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First off, I'll say I'm not the most competent C++ programmer, but I'm learning, and enjoying the power of Thrift.

I've implemented a Thrift Service with some basic functions that return void, i32, and list. I'm using a Python client controlled by a Django web app to make RPC calls and it works pretty well. The generated code is pretty straight forward, except for list returns:

.thrift description file:

namespace cpp Remote

enum N_PROTO {
        N_TCP,
        N_UDP,
        N_ANY
}

service Rcon {
    i32 ping()
    i32 KillFlows()
    i32 RestartDispatch()
    i32 PrintActiveFlows()
    i32 PrintActiveListeners(1:i32 proto)
    list<string> ListAllFlows()
}

The generated signatures from Rcon.h:

  int32_t ping();
  int32_t KillFlows();
  int32_t RestartDispatch();
  int32_t PrintActiveFlows();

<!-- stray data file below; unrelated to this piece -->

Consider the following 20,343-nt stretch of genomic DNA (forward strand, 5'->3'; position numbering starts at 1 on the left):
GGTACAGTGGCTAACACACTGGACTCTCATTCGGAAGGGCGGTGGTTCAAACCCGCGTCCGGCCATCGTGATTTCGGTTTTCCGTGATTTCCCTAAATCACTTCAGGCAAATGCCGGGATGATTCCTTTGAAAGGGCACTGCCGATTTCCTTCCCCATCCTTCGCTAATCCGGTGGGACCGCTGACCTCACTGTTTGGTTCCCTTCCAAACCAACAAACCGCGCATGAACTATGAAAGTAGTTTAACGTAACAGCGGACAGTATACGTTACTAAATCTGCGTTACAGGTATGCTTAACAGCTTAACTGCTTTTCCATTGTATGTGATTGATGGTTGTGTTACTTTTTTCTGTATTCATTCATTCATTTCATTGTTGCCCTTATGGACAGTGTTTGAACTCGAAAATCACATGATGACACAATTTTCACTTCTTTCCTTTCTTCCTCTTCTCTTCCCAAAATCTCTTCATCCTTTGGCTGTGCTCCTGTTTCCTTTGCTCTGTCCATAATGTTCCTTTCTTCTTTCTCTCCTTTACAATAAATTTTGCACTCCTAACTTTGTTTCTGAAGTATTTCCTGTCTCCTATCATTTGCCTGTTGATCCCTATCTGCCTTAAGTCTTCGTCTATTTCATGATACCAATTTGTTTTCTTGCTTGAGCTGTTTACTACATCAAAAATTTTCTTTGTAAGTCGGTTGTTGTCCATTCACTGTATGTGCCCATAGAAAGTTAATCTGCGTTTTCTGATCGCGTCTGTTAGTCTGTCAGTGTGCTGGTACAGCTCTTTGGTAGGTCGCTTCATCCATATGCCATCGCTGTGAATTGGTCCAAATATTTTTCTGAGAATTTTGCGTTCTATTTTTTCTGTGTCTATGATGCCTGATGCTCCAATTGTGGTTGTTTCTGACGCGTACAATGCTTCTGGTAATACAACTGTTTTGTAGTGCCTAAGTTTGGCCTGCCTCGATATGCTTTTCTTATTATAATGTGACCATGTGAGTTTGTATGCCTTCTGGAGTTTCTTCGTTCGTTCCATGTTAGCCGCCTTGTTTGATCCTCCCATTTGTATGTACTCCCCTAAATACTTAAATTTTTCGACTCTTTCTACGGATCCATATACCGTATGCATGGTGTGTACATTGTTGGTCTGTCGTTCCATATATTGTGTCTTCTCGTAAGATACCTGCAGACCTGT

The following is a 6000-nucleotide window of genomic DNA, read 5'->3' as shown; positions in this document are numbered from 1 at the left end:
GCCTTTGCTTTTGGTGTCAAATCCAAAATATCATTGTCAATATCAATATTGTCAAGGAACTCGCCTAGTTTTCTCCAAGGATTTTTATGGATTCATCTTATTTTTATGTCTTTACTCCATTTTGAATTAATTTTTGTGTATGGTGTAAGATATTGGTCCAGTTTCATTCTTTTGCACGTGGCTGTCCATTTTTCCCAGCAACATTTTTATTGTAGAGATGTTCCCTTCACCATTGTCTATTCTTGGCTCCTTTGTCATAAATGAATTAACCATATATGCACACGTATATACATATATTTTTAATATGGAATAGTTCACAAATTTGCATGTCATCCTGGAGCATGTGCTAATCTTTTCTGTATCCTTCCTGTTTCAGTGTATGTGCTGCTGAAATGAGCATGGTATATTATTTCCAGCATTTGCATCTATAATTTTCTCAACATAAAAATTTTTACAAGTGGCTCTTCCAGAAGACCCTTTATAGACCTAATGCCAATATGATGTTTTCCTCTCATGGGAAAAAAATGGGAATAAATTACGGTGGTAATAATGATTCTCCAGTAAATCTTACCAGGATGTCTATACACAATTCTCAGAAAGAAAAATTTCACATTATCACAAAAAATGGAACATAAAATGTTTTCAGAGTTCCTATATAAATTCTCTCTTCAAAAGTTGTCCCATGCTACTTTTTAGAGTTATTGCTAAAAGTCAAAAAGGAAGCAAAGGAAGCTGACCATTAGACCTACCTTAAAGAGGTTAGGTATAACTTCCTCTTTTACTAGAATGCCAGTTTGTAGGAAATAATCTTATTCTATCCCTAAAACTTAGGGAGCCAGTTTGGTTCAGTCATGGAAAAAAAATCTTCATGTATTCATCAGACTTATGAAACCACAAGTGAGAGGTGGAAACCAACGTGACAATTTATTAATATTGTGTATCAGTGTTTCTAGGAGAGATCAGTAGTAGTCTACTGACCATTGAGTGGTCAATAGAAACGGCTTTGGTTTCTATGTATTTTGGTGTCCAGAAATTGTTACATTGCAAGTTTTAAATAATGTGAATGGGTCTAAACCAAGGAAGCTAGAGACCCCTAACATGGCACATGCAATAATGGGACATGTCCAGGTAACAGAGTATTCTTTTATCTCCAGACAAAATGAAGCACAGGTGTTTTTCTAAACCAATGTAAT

int32_t PrintActiveListeners(const int32_t proto);
  int64_t ListenerBytesReceived(const int32_t id);
  void ListAllFlows(std::vector<std::string> & _return);

As you see, the ListAllFlows() function generated takes a reference to a vector of strings. I guess I expect it to return a vector of strings as laid out in the .thrift description.

I'm wondering if I am meant to provide the function a vector of strings to modify and then Thrift will handle returning it to my client despite the function returning void.

I can find absolutely no resources or example usages of Thrift list<> types in C++. Any guidance would be appreciated.

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up vote 3 down vote accepted

Ok, I've figured it out. It's pretty simple really.

void ListAllFlows(std::vector<std::string> & _return)
{
    for(int x = 0; x < 5; x++)
    {
        _return.push_back(std::string("hi"));
    }
}

Then the Python client just calls it as it looks in the .thrift file:

result = client.ListAllFlows()
print result # ['hi', 'hi', 'hi', 'hi', 'hi']
share|improve this answer

Returning a container class directly works, but has a few drawbacks which I outlined in more detail over here.

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